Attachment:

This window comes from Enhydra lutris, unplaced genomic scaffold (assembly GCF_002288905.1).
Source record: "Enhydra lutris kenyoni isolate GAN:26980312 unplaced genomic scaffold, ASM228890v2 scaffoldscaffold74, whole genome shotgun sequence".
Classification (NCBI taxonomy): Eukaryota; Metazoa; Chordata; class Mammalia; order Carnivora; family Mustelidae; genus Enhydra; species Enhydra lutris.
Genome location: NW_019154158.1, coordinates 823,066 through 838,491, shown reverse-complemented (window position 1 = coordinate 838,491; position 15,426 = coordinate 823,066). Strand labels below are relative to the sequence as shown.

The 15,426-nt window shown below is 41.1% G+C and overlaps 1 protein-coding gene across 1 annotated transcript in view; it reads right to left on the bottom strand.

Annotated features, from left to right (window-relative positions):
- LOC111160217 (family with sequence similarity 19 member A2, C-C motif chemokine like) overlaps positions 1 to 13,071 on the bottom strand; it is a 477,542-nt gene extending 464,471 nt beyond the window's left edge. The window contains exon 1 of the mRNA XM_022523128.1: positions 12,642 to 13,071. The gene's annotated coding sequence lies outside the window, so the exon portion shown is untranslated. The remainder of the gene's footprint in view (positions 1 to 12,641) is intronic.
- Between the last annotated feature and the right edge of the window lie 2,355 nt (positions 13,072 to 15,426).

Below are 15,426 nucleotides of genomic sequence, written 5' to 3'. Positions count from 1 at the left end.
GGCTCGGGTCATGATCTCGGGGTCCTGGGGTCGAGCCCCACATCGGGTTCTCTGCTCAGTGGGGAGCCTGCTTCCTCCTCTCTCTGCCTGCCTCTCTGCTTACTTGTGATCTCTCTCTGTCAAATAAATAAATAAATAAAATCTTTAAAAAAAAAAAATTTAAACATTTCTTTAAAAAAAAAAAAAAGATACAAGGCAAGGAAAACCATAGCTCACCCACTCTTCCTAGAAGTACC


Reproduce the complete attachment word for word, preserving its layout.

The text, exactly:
This window comes from Enhydra lutris, unplaced genomic scaffold (assembly GCF_002288905.1).
Source record: "Enhydra lutris kenyoni isolate GAN:26980312 unplaced genomic scaffold, ASM228890v2 scaffoldscaffold74, whole genome shotgun sequence".
Classification (NCBI taxonomy): Eukaryota; Metazoa; Chordata; class Mammalia; order Carnivora; family Mustelidae; genus Enhydra; species Enhydra lutris.
Genome location: NW_019154158.1, coordinates 823,066 through 838,491, shown reverse-complemented (window position 1 = coordinate 838,491; position 15,426 = coordinate 823,066). Strand labels below are relative to the sequence as shown.

The 15,426-nt window shown below is 41.1% G+C and overlaps 1 protein-coding gene across 1 annotated transcript in view; it reads right to left on the bottom strand.

Annotated features, from left to right (window-relative positions):
- LOC111160217 (family with sequence similarity 19 member A2, C-C motif chemokine like) overlaps positions 1 to 13,071 on the bottom strand; it is a 477,542-nt gene extending 464,471 nt beyond the window's left edge. The window contains exon 1 of the mRNA XM_022523128.1: positions 12,642 to 13,071. The gene's annotated coding sequence lies outside the window, so the exon portion shown is untranslated. The remainder of the gene's footprint in view (positions 1 to 12,641) is intronic.
- Between the last annotated feature and the right edge of the window lie 2,355 nt (positions 13,072 to 15,426).

Below are 15,426 nucleotides of genomic sequence, written 5' to 3'. Positions count from 1 at the left end.
GGCTCGGGTCATGATCTCGGGGTCCTGGGGTCGAGCCCCACATCGGGTTCTCTGCTCAGTGGGGAGCCTGCTTCCTCCTCTCTCTGCCTGCCTCTCTGCTTACTTGTGATCTCTCTCTGTCAAATAAATAAATAAATAAAATCTTTAAAAAAAAAAAATTTAAACATTTCTTTAAAAAAAAAAAAAAGATACAAGGCAAGGAAAACCATAGCTCACCCACTCTTCCTAGAAGTACC